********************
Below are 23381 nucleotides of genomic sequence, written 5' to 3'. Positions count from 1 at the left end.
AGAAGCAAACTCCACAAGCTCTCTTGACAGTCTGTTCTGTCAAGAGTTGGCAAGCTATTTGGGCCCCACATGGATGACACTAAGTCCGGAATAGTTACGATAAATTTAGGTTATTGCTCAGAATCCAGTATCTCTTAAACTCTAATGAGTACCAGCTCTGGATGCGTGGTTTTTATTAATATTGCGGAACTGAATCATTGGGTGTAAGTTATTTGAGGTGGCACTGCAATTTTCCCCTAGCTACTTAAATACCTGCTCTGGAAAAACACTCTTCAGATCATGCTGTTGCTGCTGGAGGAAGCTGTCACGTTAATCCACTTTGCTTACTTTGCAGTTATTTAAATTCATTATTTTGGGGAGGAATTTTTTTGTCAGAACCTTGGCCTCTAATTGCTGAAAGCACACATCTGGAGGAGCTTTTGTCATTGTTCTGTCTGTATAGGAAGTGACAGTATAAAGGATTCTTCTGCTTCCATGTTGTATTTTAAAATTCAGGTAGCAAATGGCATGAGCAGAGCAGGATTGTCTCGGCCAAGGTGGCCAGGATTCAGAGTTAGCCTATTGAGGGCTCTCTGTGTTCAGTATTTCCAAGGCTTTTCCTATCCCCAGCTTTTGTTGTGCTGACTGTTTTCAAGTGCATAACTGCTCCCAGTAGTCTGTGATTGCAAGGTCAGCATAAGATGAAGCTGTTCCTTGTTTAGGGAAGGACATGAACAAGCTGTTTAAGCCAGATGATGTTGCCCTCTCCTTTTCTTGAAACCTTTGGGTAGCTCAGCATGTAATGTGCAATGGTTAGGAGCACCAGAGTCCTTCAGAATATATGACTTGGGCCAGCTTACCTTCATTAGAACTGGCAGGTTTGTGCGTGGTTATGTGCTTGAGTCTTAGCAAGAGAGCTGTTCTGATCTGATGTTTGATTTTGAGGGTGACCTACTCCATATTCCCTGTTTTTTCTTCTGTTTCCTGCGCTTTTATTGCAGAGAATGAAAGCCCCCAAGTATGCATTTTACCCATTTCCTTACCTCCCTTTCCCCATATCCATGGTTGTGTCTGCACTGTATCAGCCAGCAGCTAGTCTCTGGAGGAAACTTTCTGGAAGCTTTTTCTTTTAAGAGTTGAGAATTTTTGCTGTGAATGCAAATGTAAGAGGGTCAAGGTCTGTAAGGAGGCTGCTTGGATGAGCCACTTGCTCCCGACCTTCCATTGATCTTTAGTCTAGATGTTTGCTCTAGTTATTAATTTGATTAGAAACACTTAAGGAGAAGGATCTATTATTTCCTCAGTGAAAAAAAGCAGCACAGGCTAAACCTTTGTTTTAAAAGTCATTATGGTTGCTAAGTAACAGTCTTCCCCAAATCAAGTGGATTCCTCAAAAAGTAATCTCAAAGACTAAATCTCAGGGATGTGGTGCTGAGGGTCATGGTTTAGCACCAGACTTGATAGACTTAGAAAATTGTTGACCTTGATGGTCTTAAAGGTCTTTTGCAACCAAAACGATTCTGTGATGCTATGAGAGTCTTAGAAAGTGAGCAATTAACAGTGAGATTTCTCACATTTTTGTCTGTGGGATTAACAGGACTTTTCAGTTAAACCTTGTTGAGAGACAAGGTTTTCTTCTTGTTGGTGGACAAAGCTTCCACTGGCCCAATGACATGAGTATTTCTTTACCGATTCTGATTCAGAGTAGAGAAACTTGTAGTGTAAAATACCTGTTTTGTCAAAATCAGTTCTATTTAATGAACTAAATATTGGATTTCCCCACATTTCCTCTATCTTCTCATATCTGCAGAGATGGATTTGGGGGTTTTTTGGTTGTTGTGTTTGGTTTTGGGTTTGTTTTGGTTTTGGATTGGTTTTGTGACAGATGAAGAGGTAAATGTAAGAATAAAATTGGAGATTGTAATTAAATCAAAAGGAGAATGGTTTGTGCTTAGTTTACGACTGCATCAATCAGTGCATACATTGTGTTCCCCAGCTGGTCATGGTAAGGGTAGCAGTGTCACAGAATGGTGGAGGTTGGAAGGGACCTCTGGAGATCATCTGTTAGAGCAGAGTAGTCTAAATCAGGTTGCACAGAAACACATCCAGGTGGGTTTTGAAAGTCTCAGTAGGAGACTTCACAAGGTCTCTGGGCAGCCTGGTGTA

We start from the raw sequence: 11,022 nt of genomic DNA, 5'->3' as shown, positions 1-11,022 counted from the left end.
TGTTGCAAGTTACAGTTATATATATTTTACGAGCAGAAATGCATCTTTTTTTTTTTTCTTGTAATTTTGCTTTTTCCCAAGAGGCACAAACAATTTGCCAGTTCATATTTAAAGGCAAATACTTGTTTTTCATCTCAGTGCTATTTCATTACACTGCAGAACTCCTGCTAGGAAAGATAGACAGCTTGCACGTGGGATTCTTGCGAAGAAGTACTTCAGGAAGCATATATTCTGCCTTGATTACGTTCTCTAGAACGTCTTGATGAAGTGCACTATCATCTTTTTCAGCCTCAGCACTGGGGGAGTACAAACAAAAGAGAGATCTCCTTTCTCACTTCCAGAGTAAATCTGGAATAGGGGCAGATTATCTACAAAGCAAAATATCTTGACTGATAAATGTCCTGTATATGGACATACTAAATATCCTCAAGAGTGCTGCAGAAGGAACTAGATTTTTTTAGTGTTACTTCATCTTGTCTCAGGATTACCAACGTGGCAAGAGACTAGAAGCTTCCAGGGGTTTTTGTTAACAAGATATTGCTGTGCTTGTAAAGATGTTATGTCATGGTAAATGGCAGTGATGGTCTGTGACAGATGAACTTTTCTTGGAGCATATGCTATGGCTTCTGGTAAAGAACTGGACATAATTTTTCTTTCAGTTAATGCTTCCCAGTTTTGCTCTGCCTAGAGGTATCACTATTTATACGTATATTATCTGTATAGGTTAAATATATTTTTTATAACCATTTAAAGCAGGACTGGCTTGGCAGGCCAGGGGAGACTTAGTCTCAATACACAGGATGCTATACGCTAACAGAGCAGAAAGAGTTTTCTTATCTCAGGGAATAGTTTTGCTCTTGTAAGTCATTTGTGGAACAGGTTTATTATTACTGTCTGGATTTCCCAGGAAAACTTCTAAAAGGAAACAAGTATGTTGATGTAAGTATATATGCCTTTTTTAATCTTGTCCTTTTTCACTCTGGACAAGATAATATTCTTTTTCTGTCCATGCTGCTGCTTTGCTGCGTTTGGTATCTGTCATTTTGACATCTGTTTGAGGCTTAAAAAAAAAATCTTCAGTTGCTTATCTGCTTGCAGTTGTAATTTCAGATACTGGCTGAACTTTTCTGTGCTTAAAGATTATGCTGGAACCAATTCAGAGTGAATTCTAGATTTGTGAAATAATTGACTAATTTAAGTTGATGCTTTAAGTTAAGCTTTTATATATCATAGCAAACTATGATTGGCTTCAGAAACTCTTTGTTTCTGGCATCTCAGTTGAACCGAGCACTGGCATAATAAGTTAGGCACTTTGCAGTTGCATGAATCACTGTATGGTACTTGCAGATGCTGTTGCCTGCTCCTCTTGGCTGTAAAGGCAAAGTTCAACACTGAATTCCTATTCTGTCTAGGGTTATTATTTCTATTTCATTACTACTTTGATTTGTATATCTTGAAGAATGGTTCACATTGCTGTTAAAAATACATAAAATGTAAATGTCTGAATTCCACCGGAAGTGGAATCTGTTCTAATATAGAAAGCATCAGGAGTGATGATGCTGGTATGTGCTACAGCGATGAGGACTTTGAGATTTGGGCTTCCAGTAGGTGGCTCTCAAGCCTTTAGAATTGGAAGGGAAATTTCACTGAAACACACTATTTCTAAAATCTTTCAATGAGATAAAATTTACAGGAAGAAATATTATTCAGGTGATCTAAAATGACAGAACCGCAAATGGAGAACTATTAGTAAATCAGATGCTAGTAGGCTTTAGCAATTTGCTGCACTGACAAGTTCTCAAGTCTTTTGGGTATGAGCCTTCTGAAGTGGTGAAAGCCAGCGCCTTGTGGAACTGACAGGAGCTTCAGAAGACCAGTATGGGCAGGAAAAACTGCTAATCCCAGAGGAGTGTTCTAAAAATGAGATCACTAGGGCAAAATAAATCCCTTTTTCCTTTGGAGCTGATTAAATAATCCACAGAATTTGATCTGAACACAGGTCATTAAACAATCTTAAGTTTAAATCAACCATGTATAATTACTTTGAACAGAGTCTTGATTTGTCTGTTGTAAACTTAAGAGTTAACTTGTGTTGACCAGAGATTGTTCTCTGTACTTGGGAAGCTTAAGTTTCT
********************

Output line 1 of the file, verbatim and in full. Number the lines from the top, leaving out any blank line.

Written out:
Below are 23381 nucleotides of genomic sequence, written 5' to 3'. Positions count from 1 at the left end.